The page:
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Brake Lathe?


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I'm trying to make a decision whether or not to buy a brake lathe. Since brake rotors are not very pricey do you think is better to just sell complete brake job pads and rotors instead of turning them? One of the independent shops I used to work for did not have a brake lathe and it worked out pretty good for him. Does anyone else use this approach, or is a brake lathe needed?

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I bought a used brake lathe on craigslist when I opened up. Can't remember exactly what I paid for it, but I think it was around $2000, maybe $1800. Came with the bench/table, adapters and cones. Cleaned it up with some WD-40, spray painted the the bench, and replaced a boot.

 

I don't know if it was worth it, but it's hard to measure. Selling rotors on every brake job is gonna add ~80-100 I would guess. That could cause some customers to go somewhere else. Not that you want to be the cheapest guy in town, but people do pay attention to price regardless.

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We have a on car lathe and a bench lathe. We are on our second on car pro cut. I do not think we could make it with out the on car lathe. Saves a lot of time and the finish is great. I cannot count the times we have gotten warped new rotors out of the box. Plus the expense for rotors for every vehicle does not make sense to me. I do not think I have seen a brake job for $200 even with out replacing the brake rotors for a very long time.

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Years back we cut most rotors. Today, the metal is not the same, even on cars like BMW, Volvo, Mercedes and Audi. Most of the time its a better brake job to replace the rotors with the pads. That's not to say we don't use our lathe, we do. But it's rare that we do. We do use it a lot with drum brakes and cut most drums when we do a brake job.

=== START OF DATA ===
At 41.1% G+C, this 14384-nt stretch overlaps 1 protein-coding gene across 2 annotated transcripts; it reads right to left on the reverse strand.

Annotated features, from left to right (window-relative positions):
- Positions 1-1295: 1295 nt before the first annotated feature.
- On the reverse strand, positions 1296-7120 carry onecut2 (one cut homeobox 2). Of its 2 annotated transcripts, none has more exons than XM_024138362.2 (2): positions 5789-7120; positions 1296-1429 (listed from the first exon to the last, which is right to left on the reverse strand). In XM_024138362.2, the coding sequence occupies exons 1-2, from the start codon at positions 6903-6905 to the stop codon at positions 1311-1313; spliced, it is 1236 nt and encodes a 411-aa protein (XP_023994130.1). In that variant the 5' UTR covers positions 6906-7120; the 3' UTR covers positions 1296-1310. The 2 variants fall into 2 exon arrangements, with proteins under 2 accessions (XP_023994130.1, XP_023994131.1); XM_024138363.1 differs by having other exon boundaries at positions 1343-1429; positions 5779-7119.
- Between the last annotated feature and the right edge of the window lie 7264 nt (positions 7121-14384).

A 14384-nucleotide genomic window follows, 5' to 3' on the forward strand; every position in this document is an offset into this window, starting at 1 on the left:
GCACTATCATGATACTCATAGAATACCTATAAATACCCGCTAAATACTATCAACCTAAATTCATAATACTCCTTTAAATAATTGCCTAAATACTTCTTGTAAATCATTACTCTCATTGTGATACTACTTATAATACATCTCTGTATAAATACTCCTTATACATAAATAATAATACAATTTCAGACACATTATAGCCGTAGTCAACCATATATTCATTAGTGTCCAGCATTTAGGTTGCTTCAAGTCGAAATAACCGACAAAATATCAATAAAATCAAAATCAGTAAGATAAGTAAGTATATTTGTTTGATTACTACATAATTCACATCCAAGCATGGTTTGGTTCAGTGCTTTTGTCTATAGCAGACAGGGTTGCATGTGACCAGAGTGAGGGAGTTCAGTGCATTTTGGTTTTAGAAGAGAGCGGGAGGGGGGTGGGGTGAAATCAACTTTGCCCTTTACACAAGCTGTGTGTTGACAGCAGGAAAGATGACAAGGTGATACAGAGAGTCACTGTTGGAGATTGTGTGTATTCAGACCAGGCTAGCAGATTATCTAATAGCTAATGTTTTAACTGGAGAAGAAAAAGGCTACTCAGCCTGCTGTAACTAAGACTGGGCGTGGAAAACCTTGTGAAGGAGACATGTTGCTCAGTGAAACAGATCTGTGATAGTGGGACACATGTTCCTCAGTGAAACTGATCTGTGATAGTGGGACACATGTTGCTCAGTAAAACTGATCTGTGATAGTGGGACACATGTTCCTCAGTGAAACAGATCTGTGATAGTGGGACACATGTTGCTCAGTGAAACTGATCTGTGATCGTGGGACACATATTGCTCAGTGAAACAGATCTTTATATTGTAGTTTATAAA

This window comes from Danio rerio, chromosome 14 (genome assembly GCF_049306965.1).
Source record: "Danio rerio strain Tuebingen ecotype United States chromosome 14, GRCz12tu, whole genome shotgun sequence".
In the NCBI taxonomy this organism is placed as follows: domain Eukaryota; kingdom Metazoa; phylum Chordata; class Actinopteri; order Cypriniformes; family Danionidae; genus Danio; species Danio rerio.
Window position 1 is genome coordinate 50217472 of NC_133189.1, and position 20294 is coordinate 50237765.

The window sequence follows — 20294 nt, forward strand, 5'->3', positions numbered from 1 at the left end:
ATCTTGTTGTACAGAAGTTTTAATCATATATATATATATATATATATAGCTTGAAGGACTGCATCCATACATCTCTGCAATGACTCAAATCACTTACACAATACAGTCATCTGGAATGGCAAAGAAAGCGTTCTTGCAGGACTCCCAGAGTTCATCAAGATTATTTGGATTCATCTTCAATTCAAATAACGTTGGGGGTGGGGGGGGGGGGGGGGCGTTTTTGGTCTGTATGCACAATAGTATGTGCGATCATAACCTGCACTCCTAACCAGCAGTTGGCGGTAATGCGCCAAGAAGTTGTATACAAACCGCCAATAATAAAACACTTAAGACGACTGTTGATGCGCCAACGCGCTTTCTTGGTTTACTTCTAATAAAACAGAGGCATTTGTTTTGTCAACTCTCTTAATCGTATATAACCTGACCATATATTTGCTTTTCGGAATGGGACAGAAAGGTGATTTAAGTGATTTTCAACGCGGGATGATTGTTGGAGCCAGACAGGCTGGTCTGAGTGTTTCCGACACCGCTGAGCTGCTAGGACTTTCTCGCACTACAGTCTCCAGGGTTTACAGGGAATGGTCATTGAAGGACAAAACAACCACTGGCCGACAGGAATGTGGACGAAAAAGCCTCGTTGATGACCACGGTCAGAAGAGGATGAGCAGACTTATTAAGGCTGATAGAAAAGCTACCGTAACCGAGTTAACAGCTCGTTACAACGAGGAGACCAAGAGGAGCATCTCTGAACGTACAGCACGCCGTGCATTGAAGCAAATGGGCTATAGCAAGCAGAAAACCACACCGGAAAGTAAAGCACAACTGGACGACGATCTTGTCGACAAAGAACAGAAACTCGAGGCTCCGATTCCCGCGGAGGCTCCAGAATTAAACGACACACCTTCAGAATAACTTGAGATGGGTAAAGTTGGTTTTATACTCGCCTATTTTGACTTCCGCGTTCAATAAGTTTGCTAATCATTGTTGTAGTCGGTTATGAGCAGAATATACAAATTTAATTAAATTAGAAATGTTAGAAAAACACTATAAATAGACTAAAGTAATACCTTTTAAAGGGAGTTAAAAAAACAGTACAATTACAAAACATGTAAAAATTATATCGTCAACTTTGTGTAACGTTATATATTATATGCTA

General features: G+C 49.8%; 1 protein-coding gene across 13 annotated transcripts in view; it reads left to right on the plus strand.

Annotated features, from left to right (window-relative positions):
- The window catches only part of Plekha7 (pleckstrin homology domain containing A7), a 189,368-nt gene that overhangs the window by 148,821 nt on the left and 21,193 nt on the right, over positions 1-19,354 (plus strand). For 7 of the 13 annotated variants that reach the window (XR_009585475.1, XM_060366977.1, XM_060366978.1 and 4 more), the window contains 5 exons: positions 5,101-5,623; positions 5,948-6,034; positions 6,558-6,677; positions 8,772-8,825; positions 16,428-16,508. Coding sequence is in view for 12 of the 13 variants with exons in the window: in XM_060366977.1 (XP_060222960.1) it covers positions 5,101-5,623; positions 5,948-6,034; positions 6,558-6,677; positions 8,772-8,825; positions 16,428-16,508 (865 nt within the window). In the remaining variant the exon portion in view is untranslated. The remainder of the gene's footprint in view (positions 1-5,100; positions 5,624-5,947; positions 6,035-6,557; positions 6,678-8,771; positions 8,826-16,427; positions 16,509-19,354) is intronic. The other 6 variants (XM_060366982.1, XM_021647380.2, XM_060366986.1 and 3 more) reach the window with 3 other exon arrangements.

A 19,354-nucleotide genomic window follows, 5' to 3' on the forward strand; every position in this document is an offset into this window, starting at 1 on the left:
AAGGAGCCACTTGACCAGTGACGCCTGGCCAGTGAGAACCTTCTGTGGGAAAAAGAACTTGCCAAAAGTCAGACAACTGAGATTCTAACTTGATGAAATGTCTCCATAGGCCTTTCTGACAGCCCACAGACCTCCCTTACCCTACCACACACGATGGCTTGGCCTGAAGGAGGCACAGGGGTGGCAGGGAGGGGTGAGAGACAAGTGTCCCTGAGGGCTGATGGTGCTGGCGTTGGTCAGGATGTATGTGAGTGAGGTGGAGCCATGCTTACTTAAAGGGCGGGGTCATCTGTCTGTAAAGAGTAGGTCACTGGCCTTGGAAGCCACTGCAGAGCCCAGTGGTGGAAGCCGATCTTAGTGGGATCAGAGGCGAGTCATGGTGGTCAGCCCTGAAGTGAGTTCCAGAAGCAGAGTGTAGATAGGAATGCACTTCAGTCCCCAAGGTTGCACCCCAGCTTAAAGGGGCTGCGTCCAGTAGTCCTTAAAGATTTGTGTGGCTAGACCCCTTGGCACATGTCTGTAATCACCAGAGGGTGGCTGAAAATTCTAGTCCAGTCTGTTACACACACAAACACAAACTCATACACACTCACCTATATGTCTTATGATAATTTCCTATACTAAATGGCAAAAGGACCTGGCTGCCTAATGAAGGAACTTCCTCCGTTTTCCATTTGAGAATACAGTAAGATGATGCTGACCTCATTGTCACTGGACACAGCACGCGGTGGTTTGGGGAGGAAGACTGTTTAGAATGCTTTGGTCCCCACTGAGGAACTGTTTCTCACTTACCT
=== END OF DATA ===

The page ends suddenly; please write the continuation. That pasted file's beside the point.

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We use our brake lathe a good bit. Some of the medium truck rotors are expensive and hard to get. Of course, the odd ball "high end" car we see gets new rotors with each brake job. I've also noticed most newer GM cars are right at discard after the factory pads wear out. We measure each rotor/drum to make sure we can resurface them.

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We don't own a brake lathe and we sell brake rotors with almost every job we do. I just feel if we are doing a proper repair this customer shouldn't be having a brake related issue for approx. 50k miles or more. (well worth the money spent) I also don't use cheap brake parts.....

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I have thought about one myself for several years but the time lost waiting for the rotors to turn verses just replacing them has kept me from buying a lathe. By the time you add the labor to cover the time spent to turn the rotors, its almost even to just replace the rotors with new ones and you don't normally have to worry about if you will have a vibration when you are done.

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Mine isn't an on car lathe, it's a bench lathe. I charge $200 for a brake job with machining rotors. If I have to replace the rotors, it is at least an extra $100, depending on the vehicle. Keep in mind, I'm using dealer parts 99% of the time and that's what my customers want.

 

If they go for a cheaper aftermarket option, the price reflects it, but not much.

Edited by mmotley
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I'm really surprised at how many people don't have lathes! It's an expensive piece of equipment, no doubt. Car count definitely plays a role in it and also where you get your parts from. Cool to see all this feedback from everyone.

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We only have a ProCut on car lathe at the shop. No bench lathe. Best investment yet!! We charge an hour labor per axle to cut. We actually try to sell cutting new rotors to match the vehicle. There are many advantages to having an on car lathe. Number one being no combacks! You can true it up nice on a bench but if the vehicles stacked tolerances are high then it will eventually come back with a pulsation. +1 for on car!!!

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We only have a ProCut on car lathe at the shop. No bench lathe. Best investment yet!! We charge an hour labor per axle to cut. We actually try to sell cutting new rotors to match the vehicle. There are many advantages to having an on car lathe. Number one being no combacks! You can true it up nice on a bench but if the vehicles stacked tolerances are high then it will eventually come back with a pulsation. +1 for on car!!!

 

 

Hey Dustin, wondering if you could give some insight on a few things.

 

What is your hourly rate? Trying to get an idea of what I can charge for a cut rotor. Do you charge more for cross drilled/slotted rotors?